Willamette University provides rigorous education in the liberal arts and selected professional fields. Teaching and learning, strengthened by scholarship and service, flourish in a vibrant campus community. A Willamette education prepares graduates to transform knowledge into action and lead lives of achievement, contribution and meaning.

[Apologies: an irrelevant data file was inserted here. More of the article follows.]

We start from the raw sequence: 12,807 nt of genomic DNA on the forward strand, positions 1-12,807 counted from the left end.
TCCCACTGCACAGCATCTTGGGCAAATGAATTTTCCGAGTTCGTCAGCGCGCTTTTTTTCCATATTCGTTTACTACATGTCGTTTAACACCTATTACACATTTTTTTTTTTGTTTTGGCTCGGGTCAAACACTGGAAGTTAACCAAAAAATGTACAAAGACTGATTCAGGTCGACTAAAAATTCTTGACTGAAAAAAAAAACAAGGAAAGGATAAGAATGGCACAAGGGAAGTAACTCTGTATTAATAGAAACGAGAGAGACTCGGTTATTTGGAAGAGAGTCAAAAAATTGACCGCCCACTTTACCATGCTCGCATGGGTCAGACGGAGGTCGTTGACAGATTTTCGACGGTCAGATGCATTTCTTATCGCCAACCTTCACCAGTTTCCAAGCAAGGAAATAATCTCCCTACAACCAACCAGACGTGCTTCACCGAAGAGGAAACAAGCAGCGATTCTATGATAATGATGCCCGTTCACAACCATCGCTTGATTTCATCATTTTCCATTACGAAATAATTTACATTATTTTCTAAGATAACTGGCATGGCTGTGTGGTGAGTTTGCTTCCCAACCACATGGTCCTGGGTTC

Notable alumni from Willamette include a range of people involved in business, government, education, sports, art and entertainment. Perhaps the most notable Willamette graduate is Dale T. Mortensen, the 2010 winner of the Nobel Prize in Economics. Business men include James Albaugh, president and CEO of Boeing Integrated Defense Systems, and Alex J. Mandl, the executive chairman of digital security company Gemalto. Those in the arts include Marie Watt, a contemporary artist whose work centers on Native American themes. Thomas A. Bartlett, president of American University in Cairo attended Willamette for two years before completing his bachelor of arts at Stanford University. In his career, he has served as president of the Association of American Universities, president of Colgate University and chairman of the board of trustees of the United Statesï¿½Japan Foundation. Another alum involved in the education arena is Norma Paulus. Paulus served as Oregon's superintendent of public instruction. Prior to this, she was the first woman to hold statewide elected office in Oregon as secretary of state. Government officials who have graduated from Willamette include members from both the judicial and legislative branches of government. Oregon Supreme Courtï¿½s first Hispanic American chief justice, Paul De Muniz, graduated from the College of Law, as did his predecessor, Wallace P. Carson, Jr. Current Oregon State Supreme Court justice Virginia Linder also received her J.D. from Willamette. California Democratic congressman Sam Farr who successfully introduced the 2007 ï¿½Oceans Conservation, Education and National Strategy for the 21st Century Actï¿½ attended Willamette for his undergraduate studies. Mark O. Hatfield, Oregon's former governor and the longest serving Oregon senator, graduated from Willamette and later returned as a professor at his alma mater. Bob Packwood, former Republican senator graduated from Willamette University in 1954. Lisa Murkowski, senior Republican senator on the Senate Energy and Natural Resources Committee, also received her JD from Willamette University College of Law. Notable alumni involved in athletics include Cal Lee, linebackers coach for the University of Hawaii football team, who graduated from Willamette in 1970. A graduate of the class of 1999, Liz Heaston, made history at Willamette as the first female to play and score in a menï¿½s NAIA college football game in 1997. Nick Symmonds won seven NCAA Division III 800-meter championships during his undergraduate years at Willamette before going on to win the 2008 Olympic Track and Field Trials.